The present panoramic watercolour of Valletta by Edward Lear is based on a study that he made while staying on Malta between December 1865 and April 1866, during the seventh of eight visits to the island. The study (which sold at a London auction in 2011) was, according to Lear’s inscription, made on ‘7 Feby 1866’ between ‘5 pm’ and ‘5.30’. The view looks eastwards across Marsamxett Harbour to the Maltese capital, with, from left to right: Fort Tigné on Dragut Point; Manouel Island, with its hospital, in the harbour; and, in Valletta itself, the tall tower of the Anglican pro-cathedral of St Paul, and the shorter towers of the Roman Catholic cathedral of St John, the latter peaking above St Michael’s bastion and its two (now demolished) windmills, which were used to grind gunpowder.
Lear made his first trip to Malta in 1848, when he made a brief stop on his way from Italy to Greece, while his last was in December 1866, when he stayed for an afternoon on his way to Egypt. From 1814, Malta had been ruled by a British military Governor, and, in Spring 1849, Lear stayed with Henry Lushington, who was then Chief Secretary to the Government of Malta. Through him, Lear met his younger brother, Franklin, and with him ‘established a lasting and important friendship’ (Vivien Noakes, Edward Lear 1812-1888, London: Royal Academy of Arts, 1985, page 199). It is perhaps because of this friendship that he once described Malta as ‘that much beloved place’ (in a letter to Chichester Forstescue of 29 May 1862, published in Lady Strachey (ed), The Letters of Edward Lear, London: T Fisher Unwin, 1907, pages 243-44).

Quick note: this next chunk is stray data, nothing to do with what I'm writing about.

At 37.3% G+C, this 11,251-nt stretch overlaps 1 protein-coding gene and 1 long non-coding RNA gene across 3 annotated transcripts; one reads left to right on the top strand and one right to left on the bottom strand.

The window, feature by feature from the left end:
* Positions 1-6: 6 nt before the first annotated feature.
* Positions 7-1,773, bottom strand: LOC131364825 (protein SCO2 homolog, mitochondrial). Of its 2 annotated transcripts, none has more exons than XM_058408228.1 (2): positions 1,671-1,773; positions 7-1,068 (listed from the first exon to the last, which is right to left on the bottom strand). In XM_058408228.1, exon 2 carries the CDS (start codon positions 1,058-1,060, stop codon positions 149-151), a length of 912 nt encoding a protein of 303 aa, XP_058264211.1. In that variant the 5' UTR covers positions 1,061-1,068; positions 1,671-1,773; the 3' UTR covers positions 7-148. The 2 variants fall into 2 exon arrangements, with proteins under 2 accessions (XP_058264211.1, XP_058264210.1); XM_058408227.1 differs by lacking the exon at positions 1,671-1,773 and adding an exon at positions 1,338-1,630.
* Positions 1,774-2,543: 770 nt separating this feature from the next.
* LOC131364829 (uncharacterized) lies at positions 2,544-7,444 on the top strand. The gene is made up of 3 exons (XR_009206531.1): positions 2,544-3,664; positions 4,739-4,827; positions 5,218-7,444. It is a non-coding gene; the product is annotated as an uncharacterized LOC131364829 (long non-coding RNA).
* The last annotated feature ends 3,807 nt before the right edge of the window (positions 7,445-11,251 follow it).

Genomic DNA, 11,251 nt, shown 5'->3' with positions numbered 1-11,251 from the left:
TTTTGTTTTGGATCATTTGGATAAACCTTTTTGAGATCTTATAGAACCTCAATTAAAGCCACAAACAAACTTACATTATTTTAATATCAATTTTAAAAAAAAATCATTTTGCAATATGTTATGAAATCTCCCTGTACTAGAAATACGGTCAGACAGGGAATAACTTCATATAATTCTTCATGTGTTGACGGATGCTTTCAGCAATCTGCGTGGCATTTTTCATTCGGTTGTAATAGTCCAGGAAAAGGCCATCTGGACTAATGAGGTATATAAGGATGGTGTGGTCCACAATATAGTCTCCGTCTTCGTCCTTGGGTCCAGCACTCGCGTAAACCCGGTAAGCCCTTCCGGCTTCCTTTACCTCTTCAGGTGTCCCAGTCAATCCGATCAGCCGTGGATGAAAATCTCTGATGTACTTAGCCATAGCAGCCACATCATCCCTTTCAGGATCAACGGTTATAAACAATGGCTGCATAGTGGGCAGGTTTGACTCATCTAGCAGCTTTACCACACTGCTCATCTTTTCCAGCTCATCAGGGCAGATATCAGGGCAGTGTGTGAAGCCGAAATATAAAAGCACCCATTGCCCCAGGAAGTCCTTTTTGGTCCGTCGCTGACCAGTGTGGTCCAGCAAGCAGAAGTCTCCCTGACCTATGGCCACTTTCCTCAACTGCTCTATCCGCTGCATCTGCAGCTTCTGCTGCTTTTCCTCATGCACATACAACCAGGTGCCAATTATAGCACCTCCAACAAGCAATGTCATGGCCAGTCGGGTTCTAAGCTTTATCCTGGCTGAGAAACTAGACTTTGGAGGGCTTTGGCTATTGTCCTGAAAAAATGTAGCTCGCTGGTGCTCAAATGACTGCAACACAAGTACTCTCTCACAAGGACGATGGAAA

In December 1865, Lear went to Malta ‘largely to see’ his friends ‘Evelyn Baring [Lord Cromer] and Sir Henry Storks, who had been Governor there since 1864, and was furious to find that they had left two days earlier’ (Jenny Uglow, Mr Lear: A Life of Art and Nonsense, London: Faber & Faber, 2017, page 339). He took a house three miles from Valletta, at 9 Stradi Torri [Tower St], Sliema, with his servant, Giorgio Cocali, as his principal companion. Apart from a brief visit to Gozo, the second largest island in the Maltese archipelago, he remained on Malta for almost three months. While it proved to be such ‘a sad and lonely winter’ that ‘the island ceased to have any charm for him’ (Vivien Noakes, op cit, page 116), he worked as hard as ever, producing vividly detailed drawings that provided the basis for such scintillating watercolours as the present one.